Welcome to the Monongahela National Forest!
The Monongahela National Forest was established following passage of the 1911 Weeks Act. This Act authorized the federal purchase of land for long-term watershed protection and natural resource management following massive cutting of the Eastern forests in the late 1800's and at the turn of the century.
In 1915 7,200 acres in the mountains of West Virginia near Parsons were acquired by the federal government, and called the Monongahela Purchase. On April 28, 1920 the Monongahela National Forest was officially designated, incorporating the original purchase tract. Over the years additional lands have been acquired within the 1.7 million-acre proclamation boundary of the Forest. Today the Forest occupies more than 919,000 acres in 10 counties in the highlands of the State.
Located within a day's drive of about 1/2 of the nation's population, the Forest is both popular and accessible; yet feels remote and wild.
Considered by The Nature Conservancy to be in an area of global ecological importance, the Monongahela is one of the most biologically diverse national forests. Much of this diversity can be attributed to the wide range in elevation and the resulting patterns of precipitation. The lowest part of the Forest is on the eastern side and is about 1000 feet above sea level, while the central portion of the Forest contains the State's highest peak, Spruce Knob at an elevation of 4863 feet above sea level.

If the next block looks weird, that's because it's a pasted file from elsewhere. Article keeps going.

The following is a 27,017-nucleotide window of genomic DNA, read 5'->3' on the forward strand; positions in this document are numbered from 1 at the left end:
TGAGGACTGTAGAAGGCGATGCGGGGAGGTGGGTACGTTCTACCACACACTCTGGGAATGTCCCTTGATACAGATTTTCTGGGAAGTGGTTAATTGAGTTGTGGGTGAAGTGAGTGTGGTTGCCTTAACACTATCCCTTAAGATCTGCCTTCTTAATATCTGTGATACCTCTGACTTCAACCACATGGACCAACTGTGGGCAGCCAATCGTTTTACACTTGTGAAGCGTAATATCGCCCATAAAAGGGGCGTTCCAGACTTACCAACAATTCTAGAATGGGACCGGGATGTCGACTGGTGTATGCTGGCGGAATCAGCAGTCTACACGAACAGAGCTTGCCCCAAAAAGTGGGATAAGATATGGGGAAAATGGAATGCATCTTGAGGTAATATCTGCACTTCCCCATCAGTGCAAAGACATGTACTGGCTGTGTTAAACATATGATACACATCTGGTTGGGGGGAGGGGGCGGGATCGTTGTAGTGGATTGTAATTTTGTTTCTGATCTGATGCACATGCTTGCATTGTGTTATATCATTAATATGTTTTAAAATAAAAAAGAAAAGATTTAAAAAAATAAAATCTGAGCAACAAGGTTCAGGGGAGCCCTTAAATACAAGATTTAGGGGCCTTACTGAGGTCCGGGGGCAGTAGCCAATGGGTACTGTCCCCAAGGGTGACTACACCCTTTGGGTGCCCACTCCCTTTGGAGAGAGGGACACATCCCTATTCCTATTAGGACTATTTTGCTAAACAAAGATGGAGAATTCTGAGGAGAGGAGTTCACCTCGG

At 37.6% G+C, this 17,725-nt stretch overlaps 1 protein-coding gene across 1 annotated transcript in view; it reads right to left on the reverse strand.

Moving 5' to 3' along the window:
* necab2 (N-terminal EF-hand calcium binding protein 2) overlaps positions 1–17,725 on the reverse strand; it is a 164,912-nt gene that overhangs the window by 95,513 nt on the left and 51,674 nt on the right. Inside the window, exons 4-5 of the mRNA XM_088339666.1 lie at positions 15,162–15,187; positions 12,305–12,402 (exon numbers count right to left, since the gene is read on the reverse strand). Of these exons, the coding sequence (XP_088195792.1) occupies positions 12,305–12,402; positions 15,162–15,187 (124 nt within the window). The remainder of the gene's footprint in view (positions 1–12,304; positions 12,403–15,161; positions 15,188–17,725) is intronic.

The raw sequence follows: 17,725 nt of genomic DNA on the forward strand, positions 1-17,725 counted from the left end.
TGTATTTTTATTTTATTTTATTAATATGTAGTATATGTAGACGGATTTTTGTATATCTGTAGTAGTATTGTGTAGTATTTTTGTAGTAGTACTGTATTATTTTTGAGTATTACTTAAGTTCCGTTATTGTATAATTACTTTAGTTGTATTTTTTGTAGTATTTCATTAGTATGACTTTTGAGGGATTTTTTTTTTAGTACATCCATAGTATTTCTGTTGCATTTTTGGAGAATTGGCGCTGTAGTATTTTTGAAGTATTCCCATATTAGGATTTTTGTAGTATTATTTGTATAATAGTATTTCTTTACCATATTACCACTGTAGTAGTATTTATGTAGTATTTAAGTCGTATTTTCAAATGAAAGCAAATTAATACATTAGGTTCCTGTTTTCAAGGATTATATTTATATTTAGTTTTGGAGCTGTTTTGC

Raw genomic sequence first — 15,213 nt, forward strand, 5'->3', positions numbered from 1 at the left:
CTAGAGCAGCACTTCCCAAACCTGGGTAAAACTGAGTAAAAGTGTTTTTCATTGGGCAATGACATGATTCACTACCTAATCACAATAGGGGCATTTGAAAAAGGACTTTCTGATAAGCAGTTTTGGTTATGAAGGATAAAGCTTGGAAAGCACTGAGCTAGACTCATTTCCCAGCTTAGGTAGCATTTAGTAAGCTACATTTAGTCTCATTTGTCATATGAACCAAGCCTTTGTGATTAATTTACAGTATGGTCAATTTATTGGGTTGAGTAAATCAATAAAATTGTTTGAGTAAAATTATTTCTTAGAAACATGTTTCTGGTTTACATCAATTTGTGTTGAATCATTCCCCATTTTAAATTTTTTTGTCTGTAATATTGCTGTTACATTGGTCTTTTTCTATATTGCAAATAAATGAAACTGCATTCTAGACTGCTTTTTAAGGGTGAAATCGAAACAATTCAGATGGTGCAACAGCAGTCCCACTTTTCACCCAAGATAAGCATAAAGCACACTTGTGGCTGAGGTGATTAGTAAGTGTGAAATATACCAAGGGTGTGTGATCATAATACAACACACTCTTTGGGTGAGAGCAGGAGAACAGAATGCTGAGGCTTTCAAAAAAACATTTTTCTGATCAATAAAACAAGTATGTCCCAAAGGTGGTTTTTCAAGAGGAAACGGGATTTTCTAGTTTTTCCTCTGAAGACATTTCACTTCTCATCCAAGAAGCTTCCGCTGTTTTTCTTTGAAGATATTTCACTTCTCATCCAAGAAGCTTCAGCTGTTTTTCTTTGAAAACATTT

Most of the weather patterns approach the Forest from the west where they are forced up and over the mountains of the Appalachians that form the spine of the Monongahela National Forest. As this happens moisture is wrung from the clouds in the form of snow and rain. The western side of the Forest receives about 60 inches of precipitation per year while the "rain shadow" side on the east receives half of that.
The mountain ranges lie in a northeast to southwest pattern, with valleys between for most of the Forest. An airplane ride over the Forest would clearly illustrate this ridge and valley pattern, along with the more broken and less distinct landforms in the most northerly portions of the Forest. Rivers and streams are abundant throughout the Forest, and act as travel corridors for both plants and animals, which further increase the biological complexity. In addition the elevation changes up the slope of a single mountain ridge will cause changes in micro-climates as evidenced by changes in vegetation.
Echoing the common theme of diversity are the abundant numbers of species of plants and animals. At least 75 tree species; more than 225 species of birds; 8 federally listed threatened or endangered species of birds, bats, salamanders, and plants; 60 species of non-game/forage fish; 12 species of game fish; and numerous other species of wildlife inhabit the Monongahela.
The natural resources of the Forest lead to a wide number of uses ranging from extensive recreational opportunities to timber harvesting; from grazing of livestock to mineral extraction; and from clean drinking water to a place to simply recharge. We hope you will explore your Monongahela National Forest through these web pages or in person.